Lessons from Katrina
Learning from Hurricane Katrina; Islamic Climate Change Declaration; impacts of climate change on the sea; The latest chemistry from the US; Monitoring crops with mobile phones.
Ten years on from Hurricane Katrina we look at how the changes in management strategy of the United States’ Gulf coastline can be applied in other parts of the world. Could low lying coastal zones around the world learn from the Louisiana coastal protection plan and start planning for disaster now?
Islamic Climate Declaration
Islamic environmental and religious leaders have drafted a declaration on climate change. The Declaration calls for “all people, leaders and businesses, to commit to 100% renewable energy" and focusses on "well-off nations and oil-producing states," to lead the way in phasing out greenhouse gases, no later than the middle of this century. We discuss the significance of this latest involvement of a world religion in the climate change debate.
West Antarctic Ice Sheet
New research published in the journal The Cryosphere this week suggests that the west Antarctic Ice Sheet could contribute up to 6cm to global sea level rise by the end of the century. The work adds to the growing body of evidence that the west Antarctic ice sheet will play a role in rising sea levels.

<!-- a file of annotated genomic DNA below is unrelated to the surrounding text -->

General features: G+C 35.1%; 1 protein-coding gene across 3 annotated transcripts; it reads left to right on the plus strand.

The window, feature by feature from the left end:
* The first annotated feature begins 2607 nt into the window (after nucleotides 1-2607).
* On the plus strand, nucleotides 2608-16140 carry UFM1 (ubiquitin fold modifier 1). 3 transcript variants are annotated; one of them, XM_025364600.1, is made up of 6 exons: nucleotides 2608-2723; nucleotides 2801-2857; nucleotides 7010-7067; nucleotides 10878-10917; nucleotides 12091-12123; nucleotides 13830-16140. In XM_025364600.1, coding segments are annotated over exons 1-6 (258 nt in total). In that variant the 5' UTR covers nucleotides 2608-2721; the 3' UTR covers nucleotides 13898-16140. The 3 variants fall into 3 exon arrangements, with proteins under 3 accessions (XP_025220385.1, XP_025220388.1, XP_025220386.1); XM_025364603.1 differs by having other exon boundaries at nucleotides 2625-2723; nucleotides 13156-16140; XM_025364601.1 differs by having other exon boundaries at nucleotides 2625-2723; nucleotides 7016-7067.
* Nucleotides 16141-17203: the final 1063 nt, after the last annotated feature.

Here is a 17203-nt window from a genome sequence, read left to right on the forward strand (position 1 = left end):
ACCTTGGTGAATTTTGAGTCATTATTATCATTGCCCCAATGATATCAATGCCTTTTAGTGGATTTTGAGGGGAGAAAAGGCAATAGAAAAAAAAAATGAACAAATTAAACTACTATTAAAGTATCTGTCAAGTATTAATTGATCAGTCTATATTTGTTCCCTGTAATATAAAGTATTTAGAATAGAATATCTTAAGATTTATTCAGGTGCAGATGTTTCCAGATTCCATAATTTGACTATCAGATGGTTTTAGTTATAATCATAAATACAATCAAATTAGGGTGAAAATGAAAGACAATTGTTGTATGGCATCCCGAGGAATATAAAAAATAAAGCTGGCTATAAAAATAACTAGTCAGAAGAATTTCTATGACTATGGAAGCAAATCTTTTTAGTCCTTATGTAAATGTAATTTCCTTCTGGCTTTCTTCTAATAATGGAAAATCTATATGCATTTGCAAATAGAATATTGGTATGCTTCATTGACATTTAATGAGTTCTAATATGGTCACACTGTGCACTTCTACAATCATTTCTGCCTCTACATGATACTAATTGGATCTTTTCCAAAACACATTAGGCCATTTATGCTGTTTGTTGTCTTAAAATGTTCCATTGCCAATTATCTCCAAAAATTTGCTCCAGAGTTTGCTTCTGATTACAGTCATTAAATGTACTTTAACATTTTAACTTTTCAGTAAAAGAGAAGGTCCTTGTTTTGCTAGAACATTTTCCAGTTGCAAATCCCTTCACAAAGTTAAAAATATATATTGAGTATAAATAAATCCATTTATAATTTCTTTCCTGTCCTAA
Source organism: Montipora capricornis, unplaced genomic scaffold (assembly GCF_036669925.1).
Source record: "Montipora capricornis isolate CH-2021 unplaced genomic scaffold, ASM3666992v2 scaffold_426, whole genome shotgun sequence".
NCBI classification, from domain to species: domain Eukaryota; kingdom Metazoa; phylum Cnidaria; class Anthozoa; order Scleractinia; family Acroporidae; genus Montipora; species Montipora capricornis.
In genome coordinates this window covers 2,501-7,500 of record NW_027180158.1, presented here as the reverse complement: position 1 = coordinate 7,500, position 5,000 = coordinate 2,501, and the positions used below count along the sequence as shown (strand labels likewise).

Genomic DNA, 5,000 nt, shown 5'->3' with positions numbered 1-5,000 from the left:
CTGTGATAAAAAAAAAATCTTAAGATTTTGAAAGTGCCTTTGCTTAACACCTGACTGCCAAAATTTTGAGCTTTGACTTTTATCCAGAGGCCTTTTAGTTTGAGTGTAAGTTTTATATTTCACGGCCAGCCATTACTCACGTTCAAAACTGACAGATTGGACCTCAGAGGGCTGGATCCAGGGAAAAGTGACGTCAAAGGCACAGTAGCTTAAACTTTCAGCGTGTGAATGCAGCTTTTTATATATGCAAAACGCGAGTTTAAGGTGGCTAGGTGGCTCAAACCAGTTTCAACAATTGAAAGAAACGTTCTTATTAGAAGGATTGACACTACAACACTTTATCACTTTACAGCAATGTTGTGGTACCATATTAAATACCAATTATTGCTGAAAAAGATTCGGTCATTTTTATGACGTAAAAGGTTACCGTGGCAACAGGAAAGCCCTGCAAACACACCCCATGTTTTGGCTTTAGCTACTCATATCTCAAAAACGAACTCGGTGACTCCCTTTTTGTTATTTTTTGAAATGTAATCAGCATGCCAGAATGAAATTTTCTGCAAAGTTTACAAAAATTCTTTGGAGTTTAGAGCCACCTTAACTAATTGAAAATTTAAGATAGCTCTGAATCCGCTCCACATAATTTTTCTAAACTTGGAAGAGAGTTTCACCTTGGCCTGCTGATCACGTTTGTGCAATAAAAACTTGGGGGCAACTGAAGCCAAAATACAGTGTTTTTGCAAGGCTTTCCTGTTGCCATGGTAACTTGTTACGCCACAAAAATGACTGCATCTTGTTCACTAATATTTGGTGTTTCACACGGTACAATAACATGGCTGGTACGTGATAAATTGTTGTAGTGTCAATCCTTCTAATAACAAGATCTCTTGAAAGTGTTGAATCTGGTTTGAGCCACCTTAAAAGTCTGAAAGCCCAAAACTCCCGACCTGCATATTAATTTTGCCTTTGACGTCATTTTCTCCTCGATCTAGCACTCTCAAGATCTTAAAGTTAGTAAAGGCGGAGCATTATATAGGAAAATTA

Deep Sea Coral
By the end of the century, rising carbon dioxide levels in the atmosphere could weaken the foundations of deep sea corals, according to a new study. The weakened structures could impact on other life in the ocean according to research from Heriot-Watt University in Scotland.
American Chemical Society
Jonathan Webb brings us the latest news from the 250th national meeting of the American Chemical Society.
Crop Monitoring Mobile Phones
Cameras on mobile phones could help farmers in the developing world to detect drought stress or diseases on crops. Research from the UK could help improve crop yield and reduce costs by detecting problems early.
(Photo caption: Firefighters arrive at a store on fire on Canal Street August 31, 2005 in New Orleans, Louisiana. Credit: Mark Wilson/Getty Images)
Presenter: Jack Stewart
Producer: Ania Lichtarowicz